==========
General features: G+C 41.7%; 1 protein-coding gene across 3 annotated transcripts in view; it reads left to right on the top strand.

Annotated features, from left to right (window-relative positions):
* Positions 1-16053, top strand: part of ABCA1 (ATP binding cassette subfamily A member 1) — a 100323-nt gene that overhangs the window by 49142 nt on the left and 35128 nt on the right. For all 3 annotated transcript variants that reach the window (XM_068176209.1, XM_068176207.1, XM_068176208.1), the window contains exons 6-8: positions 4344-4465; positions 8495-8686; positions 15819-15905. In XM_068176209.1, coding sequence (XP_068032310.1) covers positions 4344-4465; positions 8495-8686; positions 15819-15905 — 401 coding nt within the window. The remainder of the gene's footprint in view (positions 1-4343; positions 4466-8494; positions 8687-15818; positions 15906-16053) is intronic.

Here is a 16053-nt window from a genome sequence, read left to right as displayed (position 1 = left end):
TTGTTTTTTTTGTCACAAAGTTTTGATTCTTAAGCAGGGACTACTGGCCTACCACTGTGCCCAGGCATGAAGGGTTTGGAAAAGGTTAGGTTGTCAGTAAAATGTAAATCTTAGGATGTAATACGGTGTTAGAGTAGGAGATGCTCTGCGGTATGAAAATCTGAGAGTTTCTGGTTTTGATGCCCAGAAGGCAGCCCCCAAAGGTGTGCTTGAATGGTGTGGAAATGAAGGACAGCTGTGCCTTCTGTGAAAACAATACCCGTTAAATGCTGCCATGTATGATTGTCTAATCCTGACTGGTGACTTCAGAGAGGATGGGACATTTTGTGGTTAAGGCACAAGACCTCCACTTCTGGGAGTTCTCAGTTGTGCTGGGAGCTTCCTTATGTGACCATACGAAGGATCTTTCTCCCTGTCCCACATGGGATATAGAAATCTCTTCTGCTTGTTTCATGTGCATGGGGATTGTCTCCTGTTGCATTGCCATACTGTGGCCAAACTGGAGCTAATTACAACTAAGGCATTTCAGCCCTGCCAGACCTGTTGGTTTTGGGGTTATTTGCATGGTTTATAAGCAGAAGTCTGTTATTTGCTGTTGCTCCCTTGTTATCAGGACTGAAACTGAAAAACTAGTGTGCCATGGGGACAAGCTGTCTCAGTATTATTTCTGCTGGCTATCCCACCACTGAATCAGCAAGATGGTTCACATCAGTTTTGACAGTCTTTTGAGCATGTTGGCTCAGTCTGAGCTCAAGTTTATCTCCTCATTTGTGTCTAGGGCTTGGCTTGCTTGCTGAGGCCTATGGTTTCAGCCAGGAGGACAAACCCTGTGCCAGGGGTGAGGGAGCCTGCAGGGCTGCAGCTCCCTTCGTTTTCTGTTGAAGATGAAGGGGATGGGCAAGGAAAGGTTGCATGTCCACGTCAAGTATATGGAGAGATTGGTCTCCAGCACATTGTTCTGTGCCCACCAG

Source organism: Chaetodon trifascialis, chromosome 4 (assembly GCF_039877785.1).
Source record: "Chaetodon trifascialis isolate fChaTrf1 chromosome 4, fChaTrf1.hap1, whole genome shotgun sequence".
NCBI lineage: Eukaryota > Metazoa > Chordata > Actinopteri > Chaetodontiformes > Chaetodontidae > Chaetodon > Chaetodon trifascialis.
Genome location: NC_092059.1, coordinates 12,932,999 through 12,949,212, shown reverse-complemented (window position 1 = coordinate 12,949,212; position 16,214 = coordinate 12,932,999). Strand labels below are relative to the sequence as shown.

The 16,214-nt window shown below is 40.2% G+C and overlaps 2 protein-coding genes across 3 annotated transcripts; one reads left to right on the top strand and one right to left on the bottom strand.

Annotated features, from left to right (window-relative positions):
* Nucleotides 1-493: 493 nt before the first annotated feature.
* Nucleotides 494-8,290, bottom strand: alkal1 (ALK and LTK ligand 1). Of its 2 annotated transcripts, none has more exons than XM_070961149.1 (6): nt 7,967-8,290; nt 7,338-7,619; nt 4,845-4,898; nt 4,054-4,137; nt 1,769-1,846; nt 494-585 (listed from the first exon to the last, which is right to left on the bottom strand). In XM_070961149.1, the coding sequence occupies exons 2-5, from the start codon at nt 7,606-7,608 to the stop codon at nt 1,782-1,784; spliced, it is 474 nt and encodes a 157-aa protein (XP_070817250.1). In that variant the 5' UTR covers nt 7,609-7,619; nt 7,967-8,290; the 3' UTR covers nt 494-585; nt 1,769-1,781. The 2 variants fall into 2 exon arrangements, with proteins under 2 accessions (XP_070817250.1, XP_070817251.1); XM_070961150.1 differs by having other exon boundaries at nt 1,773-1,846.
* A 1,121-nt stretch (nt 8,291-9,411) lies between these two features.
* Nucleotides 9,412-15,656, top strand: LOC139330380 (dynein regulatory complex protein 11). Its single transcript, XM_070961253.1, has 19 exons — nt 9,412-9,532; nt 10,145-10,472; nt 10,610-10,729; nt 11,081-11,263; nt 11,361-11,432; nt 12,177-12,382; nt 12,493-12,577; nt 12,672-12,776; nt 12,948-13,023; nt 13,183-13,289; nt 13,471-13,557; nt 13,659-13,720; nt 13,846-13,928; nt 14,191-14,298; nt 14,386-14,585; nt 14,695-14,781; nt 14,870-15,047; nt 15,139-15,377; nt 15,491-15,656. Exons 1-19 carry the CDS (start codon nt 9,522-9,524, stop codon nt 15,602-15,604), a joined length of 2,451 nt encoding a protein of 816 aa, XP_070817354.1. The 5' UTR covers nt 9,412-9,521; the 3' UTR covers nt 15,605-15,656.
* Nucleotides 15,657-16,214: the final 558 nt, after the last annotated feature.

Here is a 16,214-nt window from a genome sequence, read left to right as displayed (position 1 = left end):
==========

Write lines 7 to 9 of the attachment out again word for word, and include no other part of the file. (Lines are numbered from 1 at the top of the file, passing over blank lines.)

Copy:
Source record: "Chaetodon trifascialis isolate fChaTrf1 chromosome 4, fChaTrf1.hap1, whole genome shotgun sequence".
NCBI lineage: Eukaryota > Metazoa > Chordata > Actinopteri > Chaetodontiformes > Chaetodontidae > Chaetodon > Chaetodon trifascialis.
Genome location: NC_092059.1, coordinates 12,932,999 through 12,949,212, shown reverse-complemented (window position 1 = coordinate 12,949,212; position 16,214 = coordinate 12,932,999). Strand labels below are relative to the sequence as shown.